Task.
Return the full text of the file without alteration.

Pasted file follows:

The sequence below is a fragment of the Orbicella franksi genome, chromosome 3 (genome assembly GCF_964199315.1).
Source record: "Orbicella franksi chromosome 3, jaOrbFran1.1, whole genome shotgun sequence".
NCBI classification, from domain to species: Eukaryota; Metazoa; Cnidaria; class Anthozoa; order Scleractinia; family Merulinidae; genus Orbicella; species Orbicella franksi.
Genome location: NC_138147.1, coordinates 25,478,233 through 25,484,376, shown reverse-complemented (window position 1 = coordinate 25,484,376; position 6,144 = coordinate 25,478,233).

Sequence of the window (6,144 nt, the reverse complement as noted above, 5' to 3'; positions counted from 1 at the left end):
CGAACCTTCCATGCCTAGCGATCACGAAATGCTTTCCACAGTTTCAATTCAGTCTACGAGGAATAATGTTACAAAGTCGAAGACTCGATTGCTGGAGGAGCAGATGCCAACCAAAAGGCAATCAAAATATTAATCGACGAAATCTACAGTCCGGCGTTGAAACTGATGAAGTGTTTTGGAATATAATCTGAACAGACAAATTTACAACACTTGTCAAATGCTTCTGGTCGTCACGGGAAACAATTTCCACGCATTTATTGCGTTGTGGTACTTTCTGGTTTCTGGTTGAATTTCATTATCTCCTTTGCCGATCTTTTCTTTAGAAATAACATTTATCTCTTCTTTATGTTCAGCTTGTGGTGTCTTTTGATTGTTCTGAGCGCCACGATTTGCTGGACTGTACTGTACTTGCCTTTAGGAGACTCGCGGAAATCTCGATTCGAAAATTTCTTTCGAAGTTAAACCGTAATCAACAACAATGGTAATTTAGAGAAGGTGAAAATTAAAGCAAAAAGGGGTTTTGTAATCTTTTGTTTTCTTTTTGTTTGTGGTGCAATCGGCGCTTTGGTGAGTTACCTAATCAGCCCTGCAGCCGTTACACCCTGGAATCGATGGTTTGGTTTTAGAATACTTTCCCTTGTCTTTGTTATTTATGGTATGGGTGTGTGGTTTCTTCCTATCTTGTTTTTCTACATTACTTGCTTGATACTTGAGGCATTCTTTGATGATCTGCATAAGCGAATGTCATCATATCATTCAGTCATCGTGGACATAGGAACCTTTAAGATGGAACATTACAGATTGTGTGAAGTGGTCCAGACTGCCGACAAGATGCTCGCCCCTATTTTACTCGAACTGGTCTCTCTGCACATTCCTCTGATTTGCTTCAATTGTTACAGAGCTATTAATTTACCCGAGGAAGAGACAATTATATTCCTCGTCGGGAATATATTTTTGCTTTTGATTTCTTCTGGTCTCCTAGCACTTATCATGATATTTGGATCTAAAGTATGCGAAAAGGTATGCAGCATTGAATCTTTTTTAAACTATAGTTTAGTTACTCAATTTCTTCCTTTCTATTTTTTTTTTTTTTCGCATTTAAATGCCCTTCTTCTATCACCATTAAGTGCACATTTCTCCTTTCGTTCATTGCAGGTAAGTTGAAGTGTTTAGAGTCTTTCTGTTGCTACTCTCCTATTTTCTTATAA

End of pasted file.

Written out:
The sequence below is a fragment of the Orbicella franksi genome, chromosome 3 (genome assembly GCF_964199315.1).
Source record: "Orbicella franksi chromosome 3, jaOrbFran1.1, whole genome shotgun sequence".
NCBI classification, from domain to species: Eukaryota; Metazoa; Cnidaria; class Anthozoa; order Scleractinia; family Merulinidae; genus Orbicella; species Orbicella franksi.
Genome location: NC_138147.1, coordinates 25,478,233 through 25,484,376, shown reverse-complemented (window position 1 = coordinate 25,484,376; position 6,144 = coordinate 25,478,233).

Sequence of the window (6,144 nt, the reverse complement as noted above, 5' to 3'; positions counted from 1 at the left end):
CGAACCTTCCATGCCTAGCGATCACGAAATGCTTTCCACAGTTTCAATTCAGTCTACGAGGAATAATGTTACAAAGTCGAAGACTCGATTGCTGGAGGAGCAGATGCCAACCAAAAGGCAATCAAAATATTAATCGACGAAATCTACAGTCCGGCGTTGAAACTGATGAAGTGTTTTGGAATATAATCTGAACAGACAAATTTACAACACTTGTCAAATGCTTCTGGTCGTCACGGGAAACAATTTCCACGCATTTATTGCGTTGTGGTACTTTCTGGTTTCTGGTTGAATTTCATTATCTCCTTTGCCGATCTTTTCTTTAGAAATAACATTTATCTCTTCTTTATGTTCAGCTTGTGGTGTCTTTTGATTGTTCTGAGCGCCACGATTTGCTGGACTGTACTGTACTTGCCTTTAGGAGACTCGCGGAAATCTCGATTCGAAAATTTCTTTCGAAGTTAAACCGTAATCAACAACAATGGTAATTTAGAGAAGGTGAAAATTAAAGCAAAAAGGGGTTTTGTAATCTTTTGTTTTCTTTTTGTTTGTGGTGCAATCGGCGCTTTGGTGAGTTACCTAATCAGCCCTGCAGCCGTTACACCCTGGAATCGATGGTTTGGTTTTAGAATACTTTCCCTTGTCTTTGTTATTTATGGTATGGGTGTGTGGTTTCTTCCTATCTTGTTTTTCTACATTACTTGCTTGATACTTGAGGCATTCTTTGATGATCTGCATAAGCGAATGTCATCATATCATTCAGTCATCGTGGACATAGGAACCTTTAAGATGGAACATTACAGATTGTGTGAAGTGGTCCAGACTGCCGACAAGATGCTCGCCCCTATTTTACTCGAACTGGTCTCTCTGCACATTCCTCTGATTTGCTTCAATTGTTACAGAGCTATTAATTTACCCGAGGAAGAGACAATTATATTCCTCGTCGGGAATATATTTTTGCTTTTGATTTCTTCTGGTCTCCTAGCACTTATCATGATATTTGGATCTAAAGTATGCGAAAAGGTATGCAGCATTGAATCTTTTTTAAACTATAGTTTAGTTACTCAATTTCTTCCTTTCTATTTTTTTTTTTTTTCGCATTTAAATGCCCTTCTTCTATCACCATTAAGTGCACATTTCTCCTTTCGTTCATTGCAGGTAAGTTGAAGTGTTTAGAGTCTTTCTGTTGCTACTCTCCTATTTTCTTATAA